Reference Lists

The most important things to note about reference lists are: (1) that they are a must, and (2) they can serve important purposes beyond merely indicating who your references are and how to contact them.

Order of Presentation

The order in which you list your references is important. Employers are almost always going to contact the reference at the top of the list first, then work their way down. Don’t save your best reference for last; lead with your best shot. Frequently, the employer will be so impressed with the first reference on your list that s/he will not bother to contact the others.

Determining your best reference is not always obvious. You need to balance your sense of who is likely to be your best endorser against your assessment of who the employer believes s/he needs to speak to first. If you get the sense that a prospective employer is primarily concerned with speaking to your current of former employer, then someone else better be pretty spectacular to supersede the employer’s preference.

Number of Reference Lists

You need not confine yourself to only one reference list. Certain references may do you more good for some employers than for others. Try to tailor your reference lists to specific positions, employers, industries, and employment sectors.

Reference List Elements

A good—and compelling—reference list should contain the following elements in brief:
•    name, position title, and organization of your reference;
•    your relationship to the reference/why this person is your reference;
•    ideally, something that you did vis-a-vis the reference that shows you in a positive light; and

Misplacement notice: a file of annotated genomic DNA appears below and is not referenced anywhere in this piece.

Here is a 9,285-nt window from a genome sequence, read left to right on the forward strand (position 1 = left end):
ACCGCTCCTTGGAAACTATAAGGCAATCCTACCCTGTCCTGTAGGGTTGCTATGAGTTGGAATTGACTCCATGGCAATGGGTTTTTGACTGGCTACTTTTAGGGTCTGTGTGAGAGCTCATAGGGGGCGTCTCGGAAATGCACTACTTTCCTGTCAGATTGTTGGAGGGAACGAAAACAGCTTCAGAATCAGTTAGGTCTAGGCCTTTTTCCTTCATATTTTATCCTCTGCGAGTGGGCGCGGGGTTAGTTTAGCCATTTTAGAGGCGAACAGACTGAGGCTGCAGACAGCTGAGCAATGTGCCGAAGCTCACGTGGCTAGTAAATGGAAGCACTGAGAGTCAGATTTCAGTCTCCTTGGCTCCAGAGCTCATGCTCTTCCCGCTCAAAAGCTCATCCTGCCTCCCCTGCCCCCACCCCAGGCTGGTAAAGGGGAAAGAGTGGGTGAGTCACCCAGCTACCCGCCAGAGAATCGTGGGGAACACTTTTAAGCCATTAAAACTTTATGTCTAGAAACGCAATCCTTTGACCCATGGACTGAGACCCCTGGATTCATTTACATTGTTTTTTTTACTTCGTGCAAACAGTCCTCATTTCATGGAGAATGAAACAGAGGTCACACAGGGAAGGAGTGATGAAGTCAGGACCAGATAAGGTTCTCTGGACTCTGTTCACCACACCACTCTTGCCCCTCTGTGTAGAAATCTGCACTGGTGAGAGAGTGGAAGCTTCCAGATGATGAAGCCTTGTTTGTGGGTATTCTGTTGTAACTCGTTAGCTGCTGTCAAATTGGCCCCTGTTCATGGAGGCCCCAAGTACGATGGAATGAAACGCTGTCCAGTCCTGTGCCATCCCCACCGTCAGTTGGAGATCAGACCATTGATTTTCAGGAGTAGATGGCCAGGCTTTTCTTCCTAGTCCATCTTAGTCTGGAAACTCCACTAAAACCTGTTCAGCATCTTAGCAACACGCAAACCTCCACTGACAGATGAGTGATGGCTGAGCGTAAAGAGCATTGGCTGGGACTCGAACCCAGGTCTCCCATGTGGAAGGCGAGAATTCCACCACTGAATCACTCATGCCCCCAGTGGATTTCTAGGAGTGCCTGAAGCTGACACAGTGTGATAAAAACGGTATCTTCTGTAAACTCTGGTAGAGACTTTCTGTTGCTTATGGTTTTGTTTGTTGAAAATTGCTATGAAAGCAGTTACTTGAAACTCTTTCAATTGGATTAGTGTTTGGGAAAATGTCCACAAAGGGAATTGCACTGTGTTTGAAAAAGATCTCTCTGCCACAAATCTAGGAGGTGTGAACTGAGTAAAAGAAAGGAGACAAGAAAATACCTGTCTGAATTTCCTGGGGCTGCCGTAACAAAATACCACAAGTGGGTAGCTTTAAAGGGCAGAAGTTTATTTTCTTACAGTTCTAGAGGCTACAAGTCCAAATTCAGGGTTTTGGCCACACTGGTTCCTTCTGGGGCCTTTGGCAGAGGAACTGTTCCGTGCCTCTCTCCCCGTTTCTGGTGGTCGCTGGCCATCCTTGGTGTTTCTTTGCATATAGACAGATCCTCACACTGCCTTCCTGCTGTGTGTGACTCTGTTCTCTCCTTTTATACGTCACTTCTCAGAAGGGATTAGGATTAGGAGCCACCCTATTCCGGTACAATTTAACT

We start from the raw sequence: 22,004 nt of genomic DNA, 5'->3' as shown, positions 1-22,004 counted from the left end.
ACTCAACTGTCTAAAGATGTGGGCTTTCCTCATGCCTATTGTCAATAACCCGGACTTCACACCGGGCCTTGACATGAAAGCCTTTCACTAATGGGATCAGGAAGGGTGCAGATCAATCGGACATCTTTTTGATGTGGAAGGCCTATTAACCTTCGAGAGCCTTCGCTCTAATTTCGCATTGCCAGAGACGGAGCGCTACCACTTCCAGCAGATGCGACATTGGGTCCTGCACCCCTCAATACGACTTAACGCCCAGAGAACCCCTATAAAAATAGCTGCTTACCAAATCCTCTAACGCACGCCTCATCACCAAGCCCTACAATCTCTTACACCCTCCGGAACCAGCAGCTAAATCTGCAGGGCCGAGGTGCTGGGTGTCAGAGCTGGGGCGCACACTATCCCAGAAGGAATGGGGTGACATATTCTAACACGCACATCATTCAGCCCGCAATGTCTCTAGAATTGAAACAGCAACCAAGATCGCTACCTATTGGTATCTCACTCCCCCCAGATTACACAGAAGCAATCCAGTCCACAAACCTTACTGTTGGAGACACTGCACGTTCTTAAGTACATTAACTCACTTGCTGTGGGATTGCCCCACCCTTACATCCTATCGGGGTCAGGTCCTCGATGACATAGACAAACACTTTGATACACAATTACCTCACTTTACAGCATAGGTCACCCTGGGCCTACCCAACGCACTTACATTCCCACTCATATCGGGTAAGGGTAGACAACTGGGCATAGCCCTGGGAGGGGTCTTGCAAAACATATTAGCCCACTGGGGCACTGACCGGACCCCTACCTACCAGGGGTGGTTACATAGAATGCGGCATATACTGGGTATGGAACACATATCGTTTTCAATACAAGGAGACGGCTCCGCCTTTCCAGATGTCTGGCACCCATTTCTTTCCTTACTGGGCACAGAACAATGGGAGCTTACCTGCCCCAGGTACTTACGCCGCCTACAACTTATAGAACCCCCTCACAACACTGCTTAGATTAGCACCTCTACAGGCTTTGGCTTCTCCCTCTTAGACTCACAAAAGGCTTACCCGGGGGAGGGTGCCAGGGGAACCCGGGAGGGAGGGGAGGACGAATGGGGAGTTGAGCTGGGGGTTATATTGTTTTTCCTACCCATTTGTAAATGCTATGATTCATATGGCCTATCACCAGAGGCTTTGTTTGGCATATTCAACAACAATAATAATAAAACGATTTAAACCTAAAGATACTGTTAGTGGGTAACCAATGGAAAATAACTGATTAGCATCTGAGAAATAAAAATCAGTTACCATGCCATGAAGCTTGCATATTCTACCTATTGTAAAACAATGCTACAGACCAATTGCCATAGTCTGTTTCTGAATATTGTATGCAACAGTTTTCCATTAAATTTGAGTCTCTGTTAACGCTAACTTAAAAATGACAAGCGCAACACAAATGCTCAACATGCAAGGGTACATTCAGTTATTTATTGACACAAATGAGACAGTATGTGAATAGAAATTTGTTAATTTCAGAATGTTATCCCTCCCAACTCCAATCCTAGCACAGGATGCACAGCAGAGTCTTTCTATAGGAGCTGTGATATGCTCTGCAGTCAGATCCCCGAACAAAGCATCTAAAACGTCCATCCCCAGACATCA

•    contact information (where, when, and how).

This kind of reference list can give your candidacy a big boost because it underscores for the new employer both your thoroughness and forethought as well as your organizational skills. In addition, if you are able to include something that you did with or for the reference, you also gain an opportunity to have some positive control over the communication between the employer and your reference.

“I see that Connie Candidate advised and assisted you with the acquisition of Hermann Amalgamated.” Hearing that, what do you think the employer and reference are going to discuss?

This approach aims the employer, and the reference, in the direction you want them to go. “Aiming” can also mitigate an unavoidable reference who is likely to be lukewarm or worse. If you cannot avoid including someone like this, such as the name of a supervisor who terminated you from employment, one way to ease your apprehension about what s/he will say (even if you were promised a “fair” reference) is to include an accomplishment or other positive event during that employment on your reference list so that you “control” the topical discussion. For example: I reported to Mr. Bloodsucker during my tenure with Evil, Vicious & Mean. He named me chief negotiator in more than 20 major commercial finance transactions the firm successfully completed.